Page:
Darlings I love you but it’s for your own good. Truly. And I don’t understand why you would desert your country when you believe it to be in crisis. Stay and fight.
Americans are still reeling, in shock over the U.S. election results. I had an uneasy feeling early on in the campaign that buffoon and blowhard Donald Trump would win. As an expat I had resided in the States for 12 years. I like Americans but they’re often unpredictable. I suspected they could go for his message, and they did. Canada’s immigration site crashed on election night and I’m dodging frantic messages and pleas from friends south of the border to come to Canada, one a musician offering to play guitar and another to help brick the wall Canadians are threatening to build. All in good humour of course though I think you Yankees need to stay home and deal with the reality (show) of a Trump presidency. It’s a veritable call to action. Work to oust him and change things, including reform or abolition of your Electoral College, which many are now blaming for the disaster. Never underestimate the enemy. It was hard to take Trump seriously, now Americans must.
All right! Received my Family Finder test kit in the mail today. Results will match me with both maternal and paternal relatives. Perhaps I finally have a chance of tracking down the scoundrel that spawned me, or at least, some of his kin. My kin.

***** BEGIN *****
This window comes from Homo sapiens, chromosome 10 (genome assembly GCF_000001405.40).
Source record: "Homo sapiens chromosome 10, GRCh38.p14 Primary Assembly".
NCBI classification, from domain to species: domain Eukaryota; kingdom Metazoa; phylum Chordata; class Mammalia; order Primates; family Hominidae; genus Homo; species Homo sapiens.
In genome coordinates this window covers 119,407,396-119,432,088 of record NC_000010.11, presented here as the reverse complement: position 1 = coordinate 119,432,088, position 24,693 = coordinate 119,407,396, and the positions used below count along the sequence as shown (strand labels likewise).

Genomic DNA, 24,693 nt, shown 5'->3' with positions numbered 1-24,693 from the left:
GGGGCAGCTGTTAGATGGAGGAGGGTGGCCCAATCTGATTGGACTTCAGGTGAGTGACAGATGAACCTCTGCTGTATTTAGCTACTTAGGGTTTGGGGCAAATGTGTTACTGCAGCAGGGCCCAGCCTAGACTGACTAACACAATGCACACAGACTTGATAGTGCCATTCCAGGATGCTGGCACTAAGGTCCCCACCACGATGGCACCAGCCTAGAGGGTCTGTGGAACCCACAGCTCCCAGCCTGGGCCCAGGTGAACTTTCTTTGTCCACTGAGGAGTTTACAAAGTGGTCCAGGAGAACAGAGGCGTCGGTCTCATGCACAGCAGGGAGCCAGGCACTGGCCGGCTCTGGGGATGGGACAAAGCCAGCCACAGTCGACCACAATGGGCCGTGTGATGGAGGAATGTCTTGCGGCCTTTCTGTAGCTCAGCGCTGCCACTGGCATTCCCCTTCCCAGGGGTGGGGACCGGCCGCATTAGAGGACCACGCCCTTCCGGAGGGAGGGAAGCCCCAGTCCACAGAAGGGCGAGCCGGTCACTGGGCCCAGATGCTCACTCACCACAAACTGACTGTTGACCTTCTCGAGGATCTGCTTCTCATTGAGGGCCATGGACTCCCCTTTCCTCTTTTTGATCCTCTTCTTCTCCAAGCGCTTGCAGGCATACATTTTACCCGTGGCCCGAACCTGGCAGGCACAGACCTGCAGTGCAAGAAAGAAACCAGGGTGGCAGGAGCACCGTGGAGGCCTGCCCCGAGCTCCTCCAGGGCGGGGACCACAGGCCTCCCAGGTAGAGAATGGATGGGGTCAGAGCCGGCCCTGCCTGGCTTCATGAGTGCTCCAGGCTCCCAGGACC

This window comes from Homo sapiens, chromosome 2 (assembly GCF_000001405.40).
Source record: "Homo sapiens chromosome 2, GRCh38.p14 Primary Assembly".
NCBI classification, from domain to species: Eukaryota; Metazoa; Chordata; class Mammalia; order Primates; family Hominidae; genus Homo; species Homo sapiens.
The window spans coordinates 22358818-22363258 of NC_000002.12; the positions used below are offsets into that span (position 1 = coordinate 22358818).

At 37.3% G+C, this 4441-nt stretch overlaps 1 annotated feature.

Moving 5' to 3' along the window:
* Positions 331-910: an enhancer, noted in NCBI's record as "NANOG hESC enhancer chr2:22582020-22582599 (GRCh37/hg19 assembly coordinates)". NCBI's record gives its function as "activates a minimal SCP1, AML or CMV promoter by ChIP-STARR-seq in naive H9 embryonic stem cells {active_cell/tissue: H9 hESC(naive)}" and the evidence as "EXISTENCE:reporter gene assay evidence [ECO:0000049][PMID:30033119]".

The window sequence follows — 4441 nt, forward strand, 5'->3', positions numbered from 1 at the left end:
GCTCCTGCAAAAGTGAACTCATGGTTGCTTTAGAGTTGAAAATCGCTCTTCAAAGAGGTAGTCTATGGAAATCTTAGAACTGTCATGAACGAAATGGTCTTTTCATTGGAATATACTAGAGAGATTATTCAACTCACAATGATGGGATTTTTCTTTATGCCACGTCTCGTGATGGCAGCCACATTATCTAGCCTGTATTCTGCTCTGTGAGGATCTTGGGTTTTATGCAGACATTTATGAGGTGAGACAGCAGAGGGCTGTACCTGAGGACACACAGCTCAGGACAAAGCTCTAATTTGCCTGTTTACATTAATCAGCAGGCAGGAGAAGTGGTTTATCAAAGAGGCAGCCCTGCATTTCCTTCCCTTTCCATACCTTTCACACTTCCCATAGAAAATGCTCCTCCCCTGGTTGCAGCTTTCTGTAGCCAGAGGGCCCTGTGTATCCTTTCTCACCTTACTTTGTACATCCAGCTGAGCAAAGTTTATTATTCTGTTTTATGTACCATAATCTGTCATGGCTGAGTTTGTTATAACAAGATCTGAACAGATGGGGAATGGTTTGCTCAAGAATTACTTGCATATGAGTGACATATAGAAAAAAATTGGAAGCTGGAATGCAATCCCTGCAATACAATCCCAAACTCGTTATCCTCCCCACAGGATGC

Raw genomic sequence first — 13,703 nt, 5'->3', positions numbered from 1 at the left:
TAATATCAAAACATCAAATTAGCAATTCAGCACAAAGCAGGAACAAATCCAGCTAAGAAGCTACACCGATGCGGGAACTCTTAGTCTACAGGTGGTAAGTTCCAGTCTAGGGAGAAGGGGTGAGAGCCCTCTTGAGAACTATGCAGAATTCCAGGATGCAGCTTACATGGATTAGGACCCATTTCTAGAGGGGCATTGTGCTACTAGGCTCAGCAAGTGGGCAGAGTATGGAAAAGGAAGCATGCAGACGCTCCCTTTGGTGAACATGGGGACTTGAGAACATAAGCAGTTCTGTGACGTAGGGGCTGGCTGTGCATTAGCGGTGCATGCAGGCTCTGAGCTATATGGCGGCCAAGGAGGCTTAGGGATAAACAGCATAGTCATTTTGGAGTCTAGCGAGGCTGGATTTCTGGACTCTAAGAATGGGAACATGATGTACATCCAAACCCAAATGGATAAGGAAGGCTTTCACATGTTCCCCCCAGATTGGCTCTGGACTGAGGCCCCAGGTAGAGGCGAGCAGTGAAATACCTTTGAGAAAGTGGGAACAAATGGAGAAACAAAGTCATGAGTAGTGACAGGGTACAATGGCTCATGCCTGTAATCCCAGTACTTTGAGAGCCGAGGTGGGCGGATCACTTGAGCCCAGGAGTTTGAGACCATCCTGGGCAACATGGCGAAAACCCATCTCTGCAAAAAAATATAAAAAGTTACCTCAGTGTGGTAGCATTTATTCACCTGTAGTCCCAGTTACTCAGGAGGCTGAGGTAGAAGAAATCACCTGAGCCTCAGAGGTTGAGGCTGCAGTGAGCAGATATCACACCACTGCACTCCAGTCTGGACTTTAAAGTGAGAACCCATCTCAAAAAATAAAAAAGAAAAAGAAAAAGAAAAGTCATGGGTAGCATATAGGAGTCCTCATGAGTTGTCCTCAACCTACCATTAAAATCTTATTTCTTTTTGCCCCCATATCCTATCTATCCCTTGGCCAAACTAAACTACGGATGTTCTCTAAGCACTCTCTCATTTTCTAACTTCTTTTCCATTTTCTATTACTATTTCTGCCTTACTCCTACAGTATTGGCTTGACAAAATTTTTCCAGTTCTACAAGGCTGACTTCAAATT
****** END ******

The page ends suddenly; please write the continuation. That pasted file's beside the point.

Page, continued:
I’ve been on this quest for years, ever since my mother blurted out on her death bed, “Danny is not your real father you know.” I paid no attention as she was suffering from dementia, sliding in and out of lucidity, but the more I thought about it, the more sense it made. I pressed but could not get an answer. After she died, my “alleged father,” apparently the correct legal term, agreed to a DNA test which proved that he is not my biological father. My shock had worn off by then but he was and the first words out of his mouth were, “I never would have married her if I’d known,” which took me aback and I’m not sure why. She did lie, though I have a feeling that knowing my mother, she deluded herself into believing that of the possibilities, Danny was the father. The chosen. Poor guy. Poor me. Looking back I see what an awkward pairing it was.
These days it’s called paternity fraud. I imagine that in small-town Quebec there were few fates worse than unwed mother. Or, bastard. So Corona she did what she had to do. I went to Matapedia several times to talk to her family but none of them could remember anything, or anyone she might have been dating. It was so long ago. I believe she had every intention of taking the secret to her grave.
In any case, I’ve been working with an outfit called Family Tree DNA who claim to have the most comprehensive ancestry database in the world. I will swab my cheek today and return the envelope. Some detective work will be required but I have to admit, I’m excited! Plus, feeling optimistic, hopeful that the mystery of my paternity can be solved at last. We’re on our way, as the result directly impacts my son as well.
Watch out Papa, this intrepid redhead is coming for you.
…with fellow poet and dear friend Clara Blackwood of Toronto.
It’s been a rough October but I got to go out for dinner with Clara while she was in town. She and father Alan Briesmaster of Quattro Books traveled to the west coast to launch volumes by BC poets Susan McCaslin and Robert Osler. I first met Alan at a League of Canadian Poets conference many years ago. He’s a good friend of Bernice Lever, who also resided on Bowen Island, so when Alan and Clara would visit I was often invited along. I’ve enjoyed the privilege of getting to know them. We click somehow. Well, we’re all poetry nerds.